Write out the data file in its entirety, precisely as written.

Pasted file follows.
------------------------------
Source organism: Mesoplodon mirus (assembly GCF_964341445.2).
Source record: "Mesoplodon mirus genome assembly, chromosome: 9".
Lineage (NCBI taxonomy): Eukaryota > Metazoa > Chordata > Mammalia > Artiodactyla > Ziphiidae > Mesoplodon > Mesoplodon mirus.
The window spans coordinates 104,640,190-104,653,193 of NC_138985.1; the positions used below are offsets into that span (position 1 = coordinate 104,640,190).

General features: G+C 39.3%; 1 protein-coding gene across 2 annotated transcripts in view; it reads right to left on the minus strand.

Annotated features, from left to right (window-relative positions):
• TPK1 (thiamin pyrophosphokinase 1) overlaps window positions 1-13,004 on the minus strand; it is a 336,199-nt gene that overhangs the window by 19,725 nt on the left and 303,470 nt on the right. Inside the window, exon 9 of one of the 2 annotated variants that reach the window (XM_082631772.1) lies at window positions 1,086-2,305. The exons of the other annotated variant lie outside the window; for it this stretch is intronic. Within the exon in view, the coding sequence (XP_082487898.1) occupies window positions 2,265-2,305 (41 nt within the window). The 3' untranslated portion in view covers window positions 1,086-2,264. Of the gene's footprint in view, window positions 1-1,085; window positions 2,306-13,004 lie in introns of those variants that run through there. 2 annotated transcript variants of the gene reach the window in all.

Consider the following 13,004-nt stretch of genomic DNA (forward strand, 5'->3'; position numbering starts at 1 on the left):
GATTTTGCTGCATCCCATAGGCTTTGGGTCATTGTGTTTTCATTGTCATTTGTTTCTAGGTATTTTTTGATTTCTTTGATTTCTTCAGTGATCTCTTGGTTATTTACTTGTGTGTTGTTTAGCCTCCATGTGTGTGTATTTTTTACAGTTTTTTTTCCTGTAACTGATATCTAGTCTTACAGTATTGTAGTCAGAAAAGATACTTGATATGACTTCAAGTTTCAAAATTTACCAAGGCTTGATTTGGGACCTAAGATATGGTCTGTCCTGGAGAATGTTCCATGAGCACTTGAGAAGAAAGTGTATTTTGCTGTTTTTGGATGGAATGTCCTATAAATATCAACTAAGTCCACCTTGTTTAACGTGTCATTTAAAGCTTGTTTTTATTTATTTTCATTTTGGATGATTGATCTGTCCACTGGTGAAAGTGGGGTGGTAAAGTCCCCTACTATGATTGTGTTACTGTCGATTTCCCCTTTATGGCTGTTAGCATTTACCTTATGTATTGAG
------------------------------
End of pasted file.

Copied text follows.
Source organism: Mesoplodon mirus (assembly GCF_964341445.2).
Source record: "Mesoplodon mirus genome assembly, chromosome: 9".
Lineage (NCBI taxonomy): Eukaryota > Metazoa > Chordata > Mammalia > Artiodactyla > Ziphiidae > Mesoplodon > Mesoplodon mirus.
The window spans coordinates 104,640,190-104,653,193 of NC_138985.1; the positions used below are offsets into that span (position 1 = coordinate 104,640,190).

General features: G+C 39.3%; 1 protein-coding gene across 2 annotated transcripts in view; it reads right to left on the minus strand.

Annotated features, from left to right (window-relative positions):
• TPK1 (thiamin pyrophosphokinase 1) overlaps window positions 1-13,004 on the minus strand; it is a 336,199-nt gene that overhangs the window by 19,725 nt on the left and 303,470 nt on the right. Inside the window, exon 9 of one of the 2 annotated variants that reach the window (XM_082631772.1) lies at window positions 1,086-2,305. The exons of the other annotated variant lie outside the window; for it this stretch is intronic. Within the exon in view, the coding sequence (XP_082487898.1) occupies window positions 2,265-2,305 (41 nt within the window). The 3' untranslated portion in view covers window positions 1,086-2,264. Of the gene's footprint in view, window positions 1-1,085; window positions 2,306-13,004 lie in introns of those variants that run through there. 2 annotated transcript variants of the gene reach the window in all.

Consider the following 13,004-nt stretch of genomic DNA (forward strand, 5'->3'; position numbering starts at 1 on the left):
GATTTTGCTGCATCCCATAGGCTTTGGGTCATTGTGTTTTCATTGTCATTTGTTTCTAGGTATTTTTTGATTTCTTTGATTTCTTCAGTGATCTCTTGGTTATTTACTTGTGTGTTGTTTAGCCTCCATGTGTGTGTATTTTTTACAGTTTTTTTTCCTGTAACTGATATCTAGTCTTACAGTATTGTAGTCAGAAAAGATACTTGATATGACTTCAAGTTTCAAAATTTACCAAGGCTTGATTTGGGACCTAAGATATGGTCTGTCCTGGAGAATGTTCCATGAGCACTTGAGAAGAAAGTGTATTTTGCTGTTTTTGGATGGAATGTCCTATAAATATCAACTAAGTCCACCTTGTTTAACGTGTCATTTAAAGCTTGTTTTTATTTATTTTCATTTTGGATGATTGATCTGTCCACTGGTGAAAGTGGGGTGGTAAAGTCCCCTACTATGATTGTGTTACTGTCGATTTCCCCTTTATGGCTGTTAGCATTTACCTTATGTATTGAG